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Knowing what’s on your food labels |12 May 2023

Knowing what’s on your food labels

You’re walking down the supermarket or shopping aisle and surrounded by an abundance of products on the shelf. For many of us it can be overwhelming deciding which of these is actually healthy.

Food manufacturers continue to find ways to deceive consumers into buying their products by the label that they use. It can either be through attractive pictures or use of certain words and worse still certain claims made about the benefits of their product.

The best way to overcome the complexity of trying to make sense of food labels is by buying foods without a label.

Unfortunately, our food system has changed so much that most available foods in our shops are prepackaged meaning that they come packed in a container of some sort. With this comes a label which is a requirement in most if not all countries for such foods.

But how do we make sense of what is actually healthy amid the countless ultra-processed foods often cunningly disguised as ‘healthy’.


What to look for on a food label?

Food labels can be very confusing if you don’t know what you’re looking for as there is a lot of information on there.

At the minimum, you should be able to clearly identify the following on the label: the name of the product, the brand, the net weight, the ingredients list, any allergens (known to cause allergy), the manufacturer’s details and the use by or expiration date.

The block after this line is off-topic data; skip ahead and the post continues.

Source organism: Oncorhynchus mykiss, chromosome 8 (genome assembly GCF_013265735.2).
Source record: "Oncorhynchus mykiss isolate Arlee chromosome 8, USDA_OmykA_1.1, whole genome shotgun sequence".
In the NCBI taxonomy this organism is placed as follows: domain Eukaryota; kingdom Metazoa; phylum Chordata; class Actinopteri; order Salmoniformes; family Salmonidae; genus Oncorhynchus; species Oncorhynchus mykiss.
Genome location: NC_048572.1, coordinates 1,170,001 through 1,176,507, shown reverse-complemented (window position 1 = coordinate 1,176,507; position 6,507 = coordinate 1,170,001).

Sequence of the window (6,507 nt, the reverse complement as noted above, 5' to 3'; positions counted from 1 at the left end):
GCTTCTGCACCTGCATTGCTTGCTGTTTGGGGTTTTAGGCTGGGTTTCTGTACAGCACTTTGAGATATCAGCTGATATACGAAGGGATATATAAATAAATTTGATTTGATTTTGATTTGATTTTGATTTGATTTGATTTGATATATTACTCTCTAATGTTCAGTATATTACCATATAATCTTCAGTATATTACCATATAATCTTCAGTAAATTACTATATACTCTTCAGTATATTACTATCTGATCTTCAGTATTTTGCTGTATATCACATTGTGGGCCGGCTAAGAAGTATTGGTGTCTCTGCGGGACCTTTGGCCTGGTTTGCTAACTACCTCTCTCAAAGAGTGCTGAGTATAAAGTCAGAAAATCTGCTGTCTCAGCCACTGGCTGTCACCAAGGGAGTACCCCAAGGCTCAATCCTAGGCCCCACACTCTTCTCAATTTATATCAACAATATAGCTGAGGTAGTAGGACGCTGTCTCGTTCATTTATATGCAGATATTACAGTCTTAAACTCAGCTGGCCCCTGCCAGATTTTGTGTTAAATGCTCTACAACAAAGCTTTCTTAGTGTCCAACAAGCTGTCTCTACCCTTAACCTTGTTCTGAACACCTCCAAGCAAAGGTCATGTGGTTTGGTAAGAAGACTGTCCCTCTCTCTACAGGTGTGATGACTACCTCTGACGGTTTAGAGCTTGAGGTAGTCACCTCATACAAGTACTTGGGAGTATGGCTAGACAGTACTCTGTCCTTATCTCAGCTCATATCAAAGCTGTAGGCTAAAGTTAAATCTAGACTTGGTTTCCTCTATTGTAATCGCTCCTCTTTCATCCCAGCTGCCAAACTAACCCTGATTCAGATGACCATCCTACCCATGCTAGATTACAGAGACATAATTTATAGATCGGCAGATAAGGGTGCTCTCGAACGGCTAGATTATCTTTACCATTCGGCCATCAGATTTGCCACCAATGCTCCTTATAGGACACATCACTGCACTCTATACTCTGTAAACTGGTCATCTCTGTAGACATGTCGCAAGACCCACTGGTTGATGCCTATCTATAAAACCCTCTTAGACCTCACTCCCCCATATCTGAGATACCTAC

Ignore the health claims

Food manufacturers lure customers by making many claims on the front of packs which are often misleading and at times untrue. Some people actually don't even bother looking anywhere else on the packet after seeing these claims because they assume that the product is healthy.

Some common claims that can really convince you that a product is healthy include the use of terms like ‘natural’, ‘organic’, ‘no added sugar’ or ‘gluten-free’.

Although there are certain products using these terms that are actually healthy it is worth digging deeper before putting that product in your basket. The best thing is to also check the ingredient list to know what ingredients are in there. Some of these seemingly ‘healthy’ products are also high in sugar, salt, colouring, flavouring and other additives.


The ingredient list

The best and easiest way to know if a product is healthy is looking at the ingredient list. In an ingredient list the ingredients are listed from highest to lowest amount. This means that just looking at the first few ingredients will give you a good indication of how healthy the product is as it will allow you to know the most dominant ingredient in the product.

If there are over ten ingredients in the ingredient list with most of them looking more like chemicals than actual food or if it contains refined grains, hydrogenated oils, sugar and salt then leave that product on the shelf. As much as possible choose products with whole ingredients.


Beware of other names for salt and sugar

Manufacturers have found ways to add sugar to their products disguised under different names other than ‘sugar’. Anything ending with ‘ose’ is a form of sugar such as dextrose, galactose, maltose, lactose, sucrose.